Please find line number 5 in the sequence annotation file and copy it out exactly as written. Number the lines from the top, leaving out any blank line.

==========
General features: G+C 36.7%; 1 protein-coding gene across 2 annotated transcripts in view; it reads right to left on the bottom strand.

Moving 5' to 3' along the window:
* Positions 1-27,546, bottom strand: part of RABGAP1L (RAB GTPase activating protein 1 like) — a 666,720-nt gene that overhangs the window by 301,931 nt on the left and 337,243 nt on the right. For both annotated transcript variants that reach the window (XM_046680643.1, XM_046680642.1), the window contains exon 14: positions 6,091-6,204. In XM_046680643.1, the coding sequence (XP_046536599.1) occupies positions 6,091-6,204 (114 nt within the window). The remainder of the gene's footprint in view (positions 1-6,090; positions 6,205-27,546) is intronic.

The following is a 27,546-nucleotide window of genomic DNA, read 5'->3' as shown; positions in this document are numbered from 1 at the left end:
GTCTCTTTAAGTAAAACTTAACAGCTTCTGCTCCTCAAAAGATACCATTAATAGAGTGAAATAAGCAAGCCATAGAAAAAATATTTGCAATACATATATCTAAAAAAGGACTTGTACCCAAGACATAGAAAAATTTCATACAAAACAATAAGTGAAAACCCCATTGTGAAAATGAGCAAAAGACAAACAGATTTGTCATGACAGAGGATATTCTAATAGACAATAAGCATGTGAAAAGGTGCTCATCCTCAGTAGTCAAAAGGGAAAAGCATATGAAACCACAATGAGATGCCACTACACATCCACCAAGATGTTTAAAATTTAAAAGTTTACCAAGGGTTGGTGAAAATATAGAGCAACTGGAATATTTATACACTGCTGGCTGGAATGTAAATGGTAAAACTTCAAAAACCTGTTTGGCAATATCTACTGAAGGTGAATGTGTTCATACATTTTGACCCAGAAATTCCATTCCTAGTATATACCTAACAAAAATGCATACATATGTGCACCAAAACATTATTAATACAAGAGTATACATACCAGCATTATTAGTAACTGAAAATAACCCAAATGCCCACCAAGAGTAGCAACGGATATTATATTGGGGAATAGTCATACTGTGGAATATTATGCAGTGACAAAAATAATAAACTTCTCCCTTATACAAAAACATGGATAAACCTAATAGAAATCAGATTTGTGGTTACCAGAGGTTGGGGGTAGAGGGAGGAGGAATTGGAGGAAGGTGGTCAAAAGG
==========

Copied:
GTCTCTTTAAGTAAAACTTAACAGCTTCTGCTCCTCAAAAGATACCATTAATAGAGTGAAATAAGCAAGCCATAGAAAAAATATTTGCAATACATATATCTAAAAAAGGACTTGTACCCAAGACATAGAAAAATTTCATACAAAACAATAAGTGAAAACCCCATTGTGAAAATGAGCAAAAGACAAACAGATTTGTCATGACAGAGGATATTCTAATAGACAATAAGCATGTGAAAAGGTGCTCATCCTCAGTAGTCAAAAGGGAAAAGCATATGAAACCACAATGAGATGCCACTACACATCCACCAAGATGTTTAAAATTTAAAAGTTTACCAAGGGTTGGTGAAAATATAGAGCAACTGGAATATTTATACACTGCTGGCTGGAATGTAAATGGTAAAACTTCAAAAACCTGTTTGGCAATATCTACTGAAGGTGAATGTGTTCATACATTTTGACCCAGAAATTCCATTCCTAGTATATACCTAACAAAAATGCATACATATGTGCACCAAAACATTATTAATACAAGAGTATACATACCAGCATTATTAGTAACTGAAAATAACCCAAATGCCCACCAAGAGTAGCAACGGATATTATATTGGGGAATAGTCATACTGTGGAATATTATGCAGTGACAAAAATAATAAACTTCTCCCTTATACAAAAACATGGATAAACCTAATAGAAATCAGATTTGTGGTTACCAGAGGTTGGGGGTAGAGGGAGGAGGAATTGGAGGAAGGTGGTCAAAAGG